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Finding the volume of an ellipsoid by using the volume of a sphere

  1. Aug 22, 2012 #1
    1. The problem statement, all variables and given/known data
    So I keep coming across problems that suggest finding the Volume of an ellipsoid using the volume of a ball ie:

    Find the volume enclosed by the ellipsoid:

    (x/a)^2 + (y/b)^2 + (z/c)^2 = 1

    by using the fact that the volume of the unit ball in R^3 is 4pi/3


    2. Relevant equations



    3. The attempt at a solution

    I keep getting stuck on this one. It seems like it will be some change of variables in which abc will eventually just pop out front of the usual expression for the volume of a ball. I keep thinking that I should be able to use spherical coords and a substitution like u = x/a, v = y/b and w = z/c. But then you just get the normal unit ball integral. I feel like it might come out of the limits of the integral in terms of P. That is, the maximum length of p is a function of [itex]\phi[/itex] and [itex]\theta[/itex] in the ellipsoid case. But with the above substitution then P is 1. Or I keep thinking it might come out of dP, but that hasn't been clear either.

    I also keep thinking of plugging in for p -> p = [itex]\sqrt{u2 + v2 + w2}[/itex] = [itex]\sqrt{(psin \phi cos \theta)2/a + (psin \phi sin \theta)2/b + (pcos \phi cos \theta)2/c}[/itex] but then the p2 term would cancel out.

    Anyway, I am just going in circles. Does anybody have any suggestions?
     
  2. jcsd
  3. Aug 22, 2012 #2

    LCKurtz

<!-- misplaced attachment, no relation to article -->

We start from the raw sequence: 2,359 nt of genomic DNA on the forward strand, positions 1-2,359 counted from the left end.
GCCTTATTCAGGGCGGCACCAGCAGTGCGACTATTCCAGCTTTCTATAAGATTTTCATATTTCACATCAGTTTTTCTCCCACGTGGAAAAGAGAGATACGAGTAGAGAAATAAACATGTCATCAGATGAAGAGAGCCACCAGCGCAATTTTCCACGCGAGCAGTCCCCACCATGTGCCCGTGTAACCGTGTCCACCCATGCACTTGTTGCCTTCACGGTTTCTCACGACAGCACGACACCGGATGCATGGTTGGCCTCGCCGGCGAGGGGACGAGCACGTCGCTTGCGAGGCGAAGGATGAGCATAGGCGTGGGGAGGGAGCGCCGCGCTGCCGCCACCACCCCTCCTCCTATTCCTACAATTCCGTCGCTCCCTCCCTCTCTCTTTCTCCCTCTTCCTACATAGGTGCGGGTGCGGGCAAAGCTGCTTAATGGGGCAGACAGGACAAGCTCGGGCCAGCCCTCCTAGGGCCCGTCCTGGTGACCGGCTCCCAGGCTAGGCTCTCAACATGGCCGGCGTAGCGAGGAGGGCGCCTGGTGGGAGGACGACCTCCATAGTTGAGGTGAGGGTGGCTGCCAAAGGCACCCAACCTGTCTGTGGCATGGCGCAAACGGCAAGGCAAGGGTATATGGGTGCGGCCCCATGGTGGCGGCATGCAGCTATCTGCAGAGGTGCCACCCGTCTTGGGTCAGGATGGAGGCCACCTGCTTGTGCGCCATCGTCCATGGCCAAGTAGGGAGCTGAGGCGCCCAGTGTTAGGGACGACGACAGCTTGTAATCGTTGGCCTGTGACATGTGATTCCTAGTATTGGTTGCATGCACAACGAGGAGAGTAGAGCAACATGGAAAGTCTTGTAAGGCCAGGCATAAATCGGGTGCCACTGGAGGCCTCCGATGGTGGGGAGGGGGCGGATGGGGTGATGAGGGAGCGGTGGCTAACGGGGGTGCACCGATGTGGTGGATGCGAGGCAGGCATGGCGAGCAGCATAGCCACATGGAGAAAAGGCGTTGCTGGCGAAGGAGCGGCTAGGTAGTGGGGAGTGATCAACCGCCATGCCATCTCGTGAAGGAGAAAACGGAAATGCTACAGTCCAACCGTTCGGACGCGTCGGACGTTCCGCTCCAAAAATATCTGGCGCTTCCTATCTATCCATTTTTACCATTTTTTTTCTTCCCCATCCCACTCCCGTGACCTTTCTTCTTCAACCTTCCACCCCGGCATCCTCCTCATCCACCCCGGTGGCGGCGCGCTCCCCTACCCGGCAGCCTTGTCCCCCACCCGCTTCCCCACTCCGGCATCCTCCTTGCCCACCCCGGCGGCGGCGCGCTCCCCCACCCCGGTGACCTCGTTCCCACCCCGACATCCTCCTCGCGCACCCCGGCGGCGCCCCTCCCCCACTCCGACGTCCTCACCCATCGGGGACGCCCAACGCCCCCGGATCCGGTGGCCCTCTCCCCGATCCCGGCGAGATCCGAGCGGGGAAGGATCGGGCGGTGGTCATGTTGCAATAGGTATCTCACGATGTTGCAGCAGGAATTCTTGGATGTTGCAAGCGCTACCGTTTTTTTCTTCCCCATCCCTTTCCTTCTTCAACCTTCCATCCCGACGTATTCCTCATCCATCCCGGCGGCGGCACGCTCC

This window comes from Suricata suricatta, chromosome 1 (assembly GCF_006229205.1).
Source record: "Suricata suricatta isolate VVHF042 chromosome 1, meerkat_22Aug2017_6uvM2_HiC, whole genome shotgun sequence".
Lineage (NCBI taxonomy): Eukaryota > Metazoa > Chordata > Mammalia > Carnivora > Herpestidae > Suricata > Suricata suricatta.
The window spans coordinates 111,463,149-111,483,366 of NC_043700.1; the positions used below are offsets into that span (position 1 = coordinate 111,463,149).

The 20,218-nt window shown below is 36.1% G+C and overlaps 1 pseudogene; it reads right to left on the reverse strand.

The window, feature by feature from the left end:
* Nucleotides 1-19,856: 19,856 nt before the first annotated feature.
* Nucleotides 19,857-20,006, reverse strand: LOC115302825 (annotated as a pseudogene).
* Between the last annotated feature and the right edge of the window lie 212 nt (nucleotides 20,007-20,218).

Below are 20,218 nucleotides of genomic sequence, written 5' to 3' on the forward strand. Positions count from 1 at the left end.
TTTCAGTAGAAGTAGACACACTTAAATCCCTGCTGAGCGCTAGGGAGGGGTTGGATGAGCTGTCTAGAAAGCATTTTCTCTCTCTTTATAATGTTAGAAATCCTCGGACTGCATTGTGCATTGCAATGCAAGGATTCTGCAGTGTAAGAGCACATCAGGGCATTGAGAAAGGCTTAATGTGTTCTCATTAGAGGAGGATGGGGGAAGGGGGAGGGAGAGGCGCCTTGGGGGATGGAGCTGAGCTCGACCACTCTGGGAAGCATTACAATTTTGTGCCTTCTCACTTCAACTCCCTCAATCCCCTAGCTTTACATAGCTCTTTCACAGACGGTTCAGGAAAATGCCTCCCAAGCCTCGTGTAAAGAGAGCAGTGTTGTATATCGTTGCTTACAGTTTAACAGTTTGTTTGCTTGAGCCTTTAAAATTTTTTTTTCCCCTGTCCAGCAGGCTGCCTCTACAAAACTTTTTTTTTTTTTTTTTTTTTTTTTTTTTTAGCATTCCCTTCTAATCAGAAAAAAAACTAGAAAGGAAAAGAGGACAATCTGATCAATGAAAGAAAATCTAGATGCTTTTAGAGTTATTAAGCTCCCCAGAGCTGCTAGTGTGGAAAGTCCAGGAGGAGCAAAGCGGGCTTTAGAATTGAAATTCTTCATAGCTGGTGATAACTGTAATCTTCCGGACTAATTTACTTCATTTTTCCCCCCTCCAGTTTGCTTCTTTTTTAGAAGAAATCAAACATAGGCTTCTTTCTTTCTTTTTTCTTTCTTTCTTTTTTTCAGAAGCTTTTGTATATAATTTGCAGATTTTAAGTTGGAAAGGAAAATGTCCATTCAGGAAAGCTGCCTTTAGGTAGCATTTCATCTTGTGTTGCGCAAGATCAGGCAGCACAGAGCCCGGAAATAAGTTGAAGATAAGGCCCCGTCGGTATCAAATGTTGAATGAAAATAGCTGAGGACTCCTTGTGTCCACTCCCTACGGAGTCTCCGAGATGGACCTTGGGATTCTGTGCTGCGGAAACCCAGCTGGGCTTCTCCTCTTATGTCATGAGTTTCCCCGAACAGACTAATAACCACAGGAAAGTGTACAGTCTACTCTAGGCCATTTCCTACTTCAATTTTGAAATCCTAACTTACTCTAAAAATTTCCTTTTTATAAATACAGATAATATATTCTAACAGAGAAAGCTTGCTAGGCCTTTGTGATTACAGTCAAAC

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    The volume of the ellipsoid is$$
    \iiint_V 1dxdydz$$in the ##xyz## plane. Don't think in terms of spherical coordinates, think more about what the ellipsoid becomes in ##uvw## space under the transformation you are thinking about which I have highlighted. And the Jacobian has something to do with it.
     
  4. Aug 22, 2012 #3
    Is it simply that x/a = u -> dx = adu and etc?

    I think I can see it from the Jacobian in Spherical but not Cartesian. Like if u,v,w are defined like normal in spherical coordinates, then making the jacobian makes a factor of a across the first row, b on the second and c on the third which pull out in the determinant.

    But the Jacobian in cartesian still seems weird. So:

    ∫∫∫R(xyz)dV = ∫∫∫R(uvw) J dV


    But in cartesian x=ua, y=vb and z=wc only defines the "functions" in terms of one other variable (x = f(u), y=g(v) etc...) then fv(u) is 0 etc. I am pretty new to Jacobians so I am problem just have a misunderstanding with them.
     
  5. Aug 22, 2012 #4
    Ohhh! I see the Jacobian will just be a diagonal matrix, so it won't be 0. Thanks, sorry I can be a little slow.
     
  6. Aug 22, 2012 #5

    LCKurtz

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    So do you see how to finish it?
     
  7. Aug 22, 2012 #6
    I think so. Just that J then equals abc. Right?
     
  8. Aug 22, 2012 #7

    LCKurtz

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    Yes. Assuming you mean ##\left |\frac {\partial(x,y,z)}{\partial(u,v,w)}\right|##. So you get ##abc## times the volume of the unit sphere, which you already know.
     
  9. Aug 22, 2012 #8
    I'm not too familiar with the notation. So just to be sure. If I saw we have x=f(u), y=g(v), z = h(w) then is what you wrote equivalent to determinate of

    fu fv fw
    gu gv gw
    hu hv hw

    ? Sorry, I still can't figure out how to write matrices in this forum.
     
  10. Aug 22, 2012 #9

    LCKurtz

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    Yes. Right click on this to show the tex:$$
    J = \left |\begin{array}{ccc}
    a & 0 & 0\\
    0 & b & 0\\
    0 & 0 & c
    \end{array}\right| = abc$$
     
  11. Aug 22, 2012 #10

    Curious3141

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    Alternatively, you can use a Tex editor. I've found Daum equation editor (a free Chrome app) to be excellent for complicated Tex formatting.
     
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